Wed | Mar 3, 2021

Walter Molano | The 2021 regional political landscape

Published:Friday | January 22, 2021 | 12:17 AM
AP
Vice-President Maria Alejandra Munoz talks to reporters after she received the first 50,000 doses of the Pfizer vaccines at Mariscal Sucre International Airport in Quito, Ecuador, on Wednesday, January 20. Ecaudor will be the first of the larget Latin A
AP Vice-President Maria Alejandra Munoz talks to reporters after she received the first 50,000 doses of the Pfizer vaccines at Mariscal Sucre International Airport in Quito, Ecuador, on Wednesday, January 20. Ecaudor will be the first of the larget Latin American countries to hold presidential elections, scheduled for February.

With only three of the large Latin American countries slated for presidential elections in 2021, the political calendar appears to be light. However, a closer look shows a slew of local, municipal and midterm elections, as well as a pretty heavy schedule for Central America and the Caribbean.

Moreover, the lingering effects of the COVID-19 pandemic will certainly have major ramifications for the region, due to continued social distancing measures and travel restrictions.

As a result, aggregate gross domestic product, or GDP, is expected to decline 9.2 per cent. Countries which depend heavily on tourism, such as Costa Rica and much of the Caribbean, have been particularly hard hit. This has pushed millions of households into poverty.

The pain was partially offset in Central America and Mexico by an increase in remittances. Nevertheless, the economic distress will register on the political scene, boosting leftist and populist agendas.

Ecuador will be the first of the larger Latin American countries to hold presidential elections in 2021. They are scheduled for February 7. Andres Arauz Galarza, of the Unes party, is leading the field, with 36.5 per cent of the vote. The 35-year-old economist is a graduate of the University of Michigan. He worked at the central bank after returning to Ecuador, and never held public office. And he has become a close associate of former President Rafael Correa, and is his chosen successor.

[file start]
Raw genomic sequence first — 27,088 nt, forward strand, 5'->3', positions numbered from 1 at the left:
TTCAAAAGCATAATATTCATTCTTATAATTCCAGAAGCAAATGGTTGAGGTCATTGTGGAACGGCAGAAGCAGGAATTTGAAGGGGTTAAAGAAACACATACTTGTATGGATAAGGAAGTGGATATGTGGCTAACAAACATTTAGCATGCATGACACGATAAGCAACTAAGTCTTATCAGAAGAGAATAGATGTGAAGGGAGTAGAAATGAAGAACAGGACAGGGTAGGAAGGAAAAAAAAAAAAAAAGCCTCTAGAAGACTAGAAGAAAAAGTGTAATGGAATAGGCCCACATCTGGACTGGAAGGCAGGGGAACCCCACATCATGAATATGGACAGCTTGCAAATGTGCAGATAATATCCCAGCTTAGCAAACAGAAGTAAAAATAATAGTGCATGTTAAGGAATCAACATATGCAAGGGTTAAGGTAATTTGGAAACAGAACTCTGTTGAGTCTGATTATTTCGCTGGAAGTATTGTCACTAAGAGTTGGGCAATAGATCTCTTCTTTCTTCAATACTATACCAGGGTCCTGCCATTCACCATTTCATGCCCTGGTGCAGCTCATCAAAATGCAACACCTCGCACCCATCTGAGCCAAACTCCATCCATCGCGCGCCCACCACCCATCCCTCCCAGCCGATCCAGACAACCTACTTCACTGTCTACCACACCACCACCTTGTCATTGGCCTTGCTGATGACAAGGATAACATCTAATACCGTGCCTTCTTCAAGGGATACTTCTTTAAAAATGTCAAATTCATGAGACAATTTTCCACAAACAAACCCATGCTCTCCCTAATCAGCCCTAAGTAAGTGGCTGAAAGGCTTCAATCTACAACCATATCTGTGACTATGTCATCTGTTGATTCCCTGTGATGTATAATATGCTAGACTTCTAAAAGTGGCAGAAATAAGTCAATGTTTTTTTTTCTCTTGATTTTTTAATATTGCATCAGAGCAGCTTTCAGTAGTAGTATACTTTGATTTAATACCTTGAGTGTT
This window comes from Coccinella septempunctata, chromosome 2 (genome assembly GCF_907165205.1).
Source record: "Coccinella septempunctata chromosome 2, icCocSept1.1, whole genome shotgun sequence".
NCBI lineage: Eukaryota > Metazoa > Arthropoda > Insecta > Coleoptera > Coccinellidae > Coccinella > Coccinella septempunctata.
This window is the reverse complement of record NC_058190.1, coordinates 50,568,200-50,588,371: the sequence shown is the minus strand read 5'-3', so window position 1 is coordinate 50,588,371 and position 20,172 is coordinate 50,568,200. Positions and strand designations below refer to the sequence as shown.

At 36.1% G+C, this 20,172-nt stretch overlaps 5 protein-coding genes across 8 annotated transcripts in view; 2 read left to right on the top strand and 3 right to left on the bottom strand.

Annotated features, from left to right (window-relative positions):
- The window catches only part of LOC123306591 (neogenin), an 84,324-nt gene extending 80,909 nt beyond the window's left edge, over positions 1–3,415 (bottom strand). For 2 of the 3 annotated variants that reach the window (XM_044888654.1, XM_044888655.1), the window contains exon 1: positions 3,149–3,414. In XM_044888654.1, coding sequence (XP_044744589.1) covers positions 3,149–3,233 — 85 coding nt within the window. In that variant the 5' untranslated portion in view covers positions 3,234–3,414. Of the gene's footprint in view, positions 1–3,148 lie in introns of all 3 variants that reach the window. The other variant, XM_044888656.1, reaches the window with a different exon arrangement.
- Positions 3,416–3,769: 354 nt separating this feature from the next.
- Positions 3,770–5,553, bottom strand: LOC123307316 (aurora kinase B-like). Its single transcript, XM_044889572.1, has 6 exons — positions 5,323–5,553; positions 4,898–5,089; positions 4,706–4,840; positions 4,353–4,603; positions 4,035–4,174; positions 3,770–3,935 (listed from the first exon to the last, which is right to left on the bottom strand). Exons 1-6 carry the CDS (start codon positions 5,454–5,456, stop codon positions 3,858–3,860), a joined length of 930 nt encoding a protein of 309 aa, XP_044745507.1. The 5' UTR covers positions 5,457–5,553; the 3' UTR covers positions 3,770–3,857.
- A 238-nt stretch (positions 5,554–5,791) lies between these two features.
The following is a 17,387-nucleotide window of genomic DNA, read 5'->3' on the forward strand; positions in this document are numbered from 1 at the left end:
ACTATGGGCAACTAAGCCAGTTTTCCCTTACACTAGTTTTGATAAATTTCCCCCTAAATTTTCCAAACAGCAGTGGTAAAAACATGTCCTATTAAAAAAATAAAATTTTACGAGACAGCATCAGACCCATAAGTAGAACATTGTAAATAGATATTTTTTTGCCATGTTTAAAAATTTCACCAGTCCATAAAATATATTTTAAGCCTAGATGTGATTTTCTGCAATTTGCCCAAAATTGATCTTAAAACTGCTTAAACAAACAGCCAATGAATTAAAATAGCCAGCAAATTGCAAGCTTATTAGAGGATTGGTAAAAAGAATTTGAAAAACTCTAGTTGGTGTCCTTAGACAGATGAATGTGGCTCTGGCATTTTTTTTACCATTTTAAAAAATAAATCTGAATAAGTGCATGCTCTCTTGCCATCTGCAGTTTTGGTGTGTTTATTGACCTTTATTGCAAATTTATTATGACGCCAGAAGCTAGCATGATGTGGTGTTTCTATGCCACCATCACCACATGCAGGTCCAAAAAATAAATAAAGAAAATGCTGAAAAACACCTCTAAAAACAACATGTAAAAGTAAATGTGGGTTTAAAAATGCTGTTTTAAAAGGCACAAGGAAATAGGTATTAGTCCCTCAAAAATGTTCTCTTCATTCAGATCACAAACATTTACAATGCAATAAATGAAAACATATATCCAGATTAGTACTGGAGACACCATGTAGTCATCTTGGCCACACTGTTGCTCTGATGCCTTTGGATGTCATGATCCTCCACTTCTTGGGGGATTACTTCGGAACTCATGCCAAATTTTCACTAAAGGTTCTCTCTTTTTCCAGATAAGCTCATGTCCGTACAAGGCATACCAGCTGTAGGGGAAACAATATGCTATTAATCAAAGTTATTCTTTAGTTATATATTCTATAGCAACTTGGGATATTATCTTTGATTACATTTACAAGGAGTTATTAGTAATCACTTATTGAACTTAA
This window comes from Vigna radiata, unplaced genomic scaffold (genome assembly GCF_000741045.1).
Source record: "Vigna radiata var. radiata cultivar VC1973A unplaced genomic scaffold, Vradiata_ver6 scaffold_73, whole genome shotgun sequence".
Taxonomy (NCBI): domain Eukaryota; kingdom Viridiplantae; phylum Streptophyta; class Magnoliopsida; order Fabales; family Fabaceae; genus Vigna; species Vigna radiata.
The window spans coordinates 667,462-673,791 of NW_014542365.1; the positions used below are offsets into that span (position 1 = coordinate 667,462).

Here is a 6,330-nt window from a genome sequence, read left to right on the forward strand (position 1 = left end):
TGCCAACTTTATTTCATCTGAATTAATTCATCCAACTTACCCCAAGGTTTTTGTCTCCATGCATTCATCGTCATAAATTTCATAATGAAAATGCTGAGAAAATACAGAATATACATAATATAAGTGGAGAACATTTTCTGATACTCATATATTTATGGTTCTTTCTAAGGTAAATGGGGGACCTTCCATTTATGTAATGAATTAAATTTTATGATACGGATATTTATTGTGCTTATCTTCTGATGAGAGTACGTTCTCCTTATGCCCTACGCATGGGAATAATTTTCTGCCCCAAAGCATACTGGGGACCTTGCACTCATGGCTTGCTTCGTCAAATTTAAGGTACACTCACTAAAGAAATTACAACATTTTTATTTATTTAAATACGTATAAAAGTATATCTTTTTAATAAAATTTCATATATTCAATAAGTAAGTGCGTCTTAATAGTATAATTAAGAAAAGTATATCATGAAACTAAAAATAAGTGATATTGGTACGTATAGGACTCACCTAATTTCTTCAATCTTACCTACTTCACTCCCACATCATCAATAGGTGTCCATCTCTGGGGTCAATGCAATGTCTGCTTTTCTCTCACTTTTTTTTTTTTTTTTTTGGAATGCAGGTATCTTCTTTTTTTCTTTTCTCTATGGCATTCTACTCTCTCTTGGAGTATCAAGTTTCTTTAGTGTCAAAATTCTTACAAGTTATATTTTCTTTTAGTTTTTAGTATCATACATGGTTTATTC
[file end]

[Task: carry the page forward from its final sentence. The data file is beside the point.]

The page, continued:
One of the major electoral issues has been whether he will pardon the former president if elected, thus allowing him to return to the political scene.

Guayaquil businessman and former presidential candidate Alvaro Noboa is in second place with 23 per cent of the vote, and indigenous leader Yaku Pérez is in third place with 21 per cent of the vote. If no candidate wins in the first round, a run-off election will be held between March 19 and April 8.

Peru is the next large Latin American country to hold elections, which are scheduled for April 11. It has been in the midst of major political turmoil for the past few years – impeaching, prosecuting and imprisoning presidents. Not surprisingly, the inscription process has been very slow.

So far, a handful of lists have started to make their way through the process. The most prominent candidate is Keiko Fujimori, the polemic daughter of former President Alberto Fujimori.

Chile will be the last election scheduled in a large Latin American country. It is scheduled for the 21st of November. The country is in the midst of a controversial, and wrong-headed, rewriting of the constitution. The process is akin to opening a Pandora’s box, where anything can come out. So far, the political parties on the left have been quick to capitalise on the situation, and there is a fair chance that Chile will take a turn to the left. So far, the leading candidates have poll numbers in the single digits, hence it is too early to go into details. Nevertheless, Chile will be in the spotlight for most of the year.

Regarding midterm elections in the larger countries, Mexico and Argentina are at the top of the list. Mexicans will go to the polls on June 6 to vote for governors, mayors, local congressmen and other municipal positions and issues. President Andres Manuel Lopez Obrador will take the opportunity to tighten his grip on the levers of power.

The same will occur on October 24 in Argentina, as the Fernandez-Kirchner junta try to deepen their chokehold on the political apparatus.

Paraguay will hold municipal elections on October 10, but it should not have much of an effect on the country’s credit situation.

Honduras, El Salvador and Belize will hold elections this year. Honduras will hold general elections on November 28. At stake will be the fate of 128 congressional seats and 298 mayors. President Juan Orlando Hernández is ending his second term in office under a dark cloud of allegations, and cannot run again. The electoral slate is just starting to take shape, and there are no leading candidates so far.

Honduras is one of the better credits in Central America, but it could take a hit if more allegations of corruption and narcotrafficking charges come to the surface.

El Salvador will hold legislative and municipal elections on February 28. President Nayib Bukele will try to increase control of the legislature, a relationship that has been confrontational since he took office. This could be bad for the credit. Bukele is a populist, similar to Chavez, intent on seizing absolute power.

Belize, the real serial defaulter of the emerging world, will hold local elections.

In the Caribbean, Trinidad & Tobago will hold elections for its House of Assembly on January 25.

And Cayman will hold general elections on May 26.

Clearly, the pace of the economic recovery and the availability of vaccines will drive the electoral agenda in most of the region.

Dr Walter T. Molano is a managing partner and the head of research at BCP Securities LLC.

wmolano@bcpsecurities.com